“I’ve no special talent. I’m only passionately curious.” – Albert Einstein.
Out of close association, I’m fascinated by the advances in reproductive medicine especially when it comes to newer treatment options for beating women’s biological clock. I’m the fertility survivor who was diagnosed with diminished ovarian reserves at young age so naturally when it comes to remedy to jump start ovaries, I get curious.
Diminishing Ovarian Reserves makes it much harder to conceive due to poor egg supply and at times quality, the condition that eventually progresses into Premature Ovarian Insufficiency (POI) leading to early menopause and loss of ability to menstruate, ovulate and have children using their own eggs. POI is a complex disorder with several possible causes ranging from Genetics (X and autosomal chromosome abnormalities), Enzymatic (protein and enzyme defects involved in the steroidogenic pathway), Autoimmunity (Addison’s disease, Vitiligo, etc.) and Environmental (viral infections as varicella zoster virus, cytomegalovirus, and mumps virus). The diversity in causative mechanisms makes it more challenging to develop an approved therapy.
Basically, if you run out of your eggs, can there be any cure by engineering biology to regenerate eggs? Would it not be phenomenal to have a miracle therapy like Ovarian Botox that offer a chance to have biological child to POI subjects? Or possibly delay menopause in women? I know both are a far stretch for now!
Well, here’s what you need to know about couple of exciting options brewing in early phases of clinical trials.
Injecting Bone Marrow Derived Mesenchymal Stem Cells (BMDSC) into ovaries may help in follicular development or make newer eggs in young POI women as designed by this ROSE study. The preliminary results released at ENDO 2018 meeting suggested two participants were injected with BMDSC in the study so far and completed the treatment showed improved serum estrogen levels in 3 months that lasted for at least one year. Their menopausal symptoms were alleviated, both the subjects resumed menses in six months of stem cell injection. Although the exact mechanism is a matter of debate, the plausibility that stem cells can restore ovarian function and fertility potential is without question.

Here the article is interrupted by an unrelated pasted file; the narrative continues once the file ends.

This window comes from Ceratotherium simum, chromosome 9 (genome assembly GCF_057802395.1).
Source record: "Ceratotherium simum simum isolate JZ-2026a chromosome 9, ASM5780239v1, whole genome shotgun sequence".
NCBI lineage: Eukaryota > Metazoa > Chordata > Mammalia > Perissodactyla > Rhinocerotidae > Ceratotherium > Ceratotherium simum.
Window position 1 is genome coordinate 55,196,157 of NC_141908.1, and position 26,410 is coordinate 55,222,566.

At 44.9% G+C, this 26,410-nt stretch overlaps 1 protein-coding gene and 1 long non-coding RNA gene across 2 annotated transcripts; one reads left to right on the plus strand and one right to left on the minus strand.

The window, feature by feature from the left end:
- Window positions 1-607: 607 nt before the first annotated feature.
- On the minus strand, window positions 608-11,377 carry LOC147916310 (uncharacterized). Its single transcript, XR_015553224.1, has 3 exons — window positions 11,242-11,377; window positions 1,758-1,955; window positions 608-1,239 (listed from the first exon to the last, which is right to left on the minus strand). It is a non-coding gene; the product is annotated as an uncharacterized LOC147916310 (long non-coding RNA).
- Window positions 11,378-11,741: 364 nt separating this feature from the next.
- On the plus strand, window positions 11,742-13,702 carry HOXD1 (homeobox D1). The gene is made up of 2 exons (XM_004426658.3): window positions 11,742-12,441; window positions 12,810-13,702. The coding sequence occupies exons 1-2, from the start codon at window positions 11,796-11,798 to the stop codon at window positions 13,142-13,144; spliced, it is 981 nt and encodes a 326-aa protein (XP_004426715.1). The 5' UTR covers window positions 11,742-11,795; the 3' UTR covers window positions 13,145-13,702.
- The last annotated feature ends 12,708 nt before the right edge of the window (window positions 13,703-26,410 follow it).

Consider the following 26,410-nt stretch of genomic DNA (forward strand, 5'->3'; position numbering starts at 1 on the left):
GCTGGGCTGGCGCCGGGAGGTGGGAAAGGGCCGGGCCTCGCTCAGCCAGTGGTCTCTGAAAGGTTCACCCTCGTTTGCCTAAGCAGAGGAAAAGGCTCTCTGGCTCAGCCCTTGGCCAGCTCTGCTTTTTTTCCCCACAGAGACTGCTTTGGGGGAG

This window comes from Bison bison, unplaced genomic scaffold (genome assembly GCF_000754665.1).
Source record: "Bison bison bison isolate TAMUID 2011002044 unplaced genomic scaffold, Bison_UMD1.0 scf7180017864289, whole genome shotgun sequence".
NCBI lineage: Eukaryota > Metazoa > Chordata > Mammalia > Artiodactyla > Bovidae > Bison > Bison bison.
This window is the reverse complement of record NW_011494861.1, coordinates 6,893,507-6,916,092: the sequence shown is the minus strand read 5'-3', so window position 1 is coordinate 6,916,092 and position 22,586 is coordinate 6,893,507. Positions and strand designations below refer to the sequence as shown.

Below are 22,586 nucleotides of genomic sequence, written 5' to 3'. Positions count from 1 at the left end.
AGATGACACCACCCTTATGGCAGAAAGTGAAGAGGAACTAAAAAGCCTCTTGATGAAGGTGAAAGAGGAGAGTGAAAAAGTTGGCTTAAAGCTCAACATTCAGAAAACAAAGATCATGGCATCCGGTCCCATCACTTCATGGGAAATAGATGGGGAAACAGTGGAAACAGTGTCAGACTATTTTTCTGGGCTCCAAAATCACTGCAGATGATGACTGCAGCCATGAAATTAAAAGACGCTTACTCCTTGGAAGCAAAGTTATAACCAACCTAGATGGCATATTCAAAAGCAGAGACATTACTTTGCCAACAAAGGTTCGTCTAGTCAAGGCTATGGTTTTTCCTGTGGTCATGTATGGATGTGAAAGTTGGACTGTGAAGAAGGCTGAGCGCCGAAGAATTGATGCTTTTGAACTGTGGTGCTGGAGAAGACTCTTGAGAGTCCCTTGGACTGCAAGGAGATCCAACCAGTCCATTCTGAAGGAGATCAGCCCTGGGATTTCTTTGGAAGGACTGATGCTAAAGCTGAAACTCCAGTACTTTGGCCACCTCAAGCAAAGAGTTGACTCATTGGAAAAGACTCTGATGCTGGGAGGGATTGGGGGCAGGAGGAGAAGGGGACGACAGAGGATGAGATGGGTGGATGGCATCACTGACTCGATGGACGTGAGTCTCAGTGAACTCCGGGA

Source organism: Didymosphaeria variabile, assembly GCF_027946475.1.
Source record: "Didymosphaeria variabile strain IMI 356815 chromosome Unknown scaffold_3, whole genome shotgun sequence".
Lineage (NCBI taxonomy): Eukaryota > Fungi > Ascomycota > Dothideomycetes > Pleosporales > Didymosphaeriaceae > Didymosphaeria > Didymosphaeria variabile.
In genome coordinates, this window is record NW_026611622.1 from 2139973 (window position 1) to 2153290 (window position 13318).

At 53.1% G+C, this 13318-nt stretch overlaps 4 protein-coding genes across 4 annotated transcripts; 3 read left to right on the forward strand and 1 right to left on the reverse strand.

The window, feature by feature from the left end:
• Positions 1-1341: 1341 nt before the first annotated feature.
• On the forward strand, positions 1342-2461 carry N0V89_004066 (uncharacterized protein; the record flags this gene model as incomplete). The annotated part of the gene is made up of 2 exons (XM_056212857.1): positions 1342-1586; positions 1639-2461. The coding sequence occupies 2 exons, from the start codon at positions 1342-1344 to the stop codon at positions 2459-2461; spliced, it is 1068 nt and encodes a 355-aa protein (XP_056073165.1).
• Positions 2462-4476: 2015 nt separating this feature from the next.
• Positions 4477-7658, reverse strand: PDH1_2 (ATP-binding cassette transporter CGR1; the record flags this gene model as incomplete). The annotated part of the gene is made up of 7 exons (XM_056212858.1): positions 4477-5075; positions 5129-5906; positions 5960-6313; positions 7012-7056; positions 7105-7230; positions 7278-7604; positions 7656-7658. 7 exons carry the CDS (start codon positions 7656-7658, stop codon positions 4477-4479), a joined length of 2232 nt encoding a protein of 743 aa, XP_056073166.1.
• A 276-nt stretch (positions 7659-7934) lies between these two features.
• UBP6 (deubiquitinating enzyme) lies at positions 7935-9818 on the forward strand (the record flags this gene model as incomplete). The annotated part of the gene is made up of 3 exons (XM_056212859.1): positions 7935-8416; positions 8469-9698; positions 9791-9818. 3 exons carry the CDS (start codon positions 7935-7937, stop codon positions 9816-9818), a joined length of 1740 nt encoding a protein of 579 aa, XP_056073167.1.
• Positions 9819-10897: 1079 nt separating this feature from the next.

Read more here.
Many fertility clinics across the world are experimenting a fairly non-invasive treatment option via injecting Platelet Rich Plasma (PRP) in ovaries of menopausal and peri menopausal women with low egg reserves by relying on PRP’s healing properties thereby improving ovarian health and facilitating follicular recruitment process. The first clinical study was conducted at Greek fertility clinic Genesis Athens in which 2 women showed successful pregnancy out of 180 women treated in the trial. The excitement trickled into United States to initiate Inovium Ovarian Rejuvenation clinical trial at Carlsbad, CA, followed by New Hope Fertility Clinic located in New York City. New Hope clinic reported two out of six patients treated have had successful pregnancies through IVF.
Although several clinical trials are ongoing for PRP treatment, early statistics indicate less than promising response for this therapy.
I’ll be closely following the progress on both of the above options and keep you appraised.
Stay tuned for more research and next phase of therapeutic development for premature ovarian aging.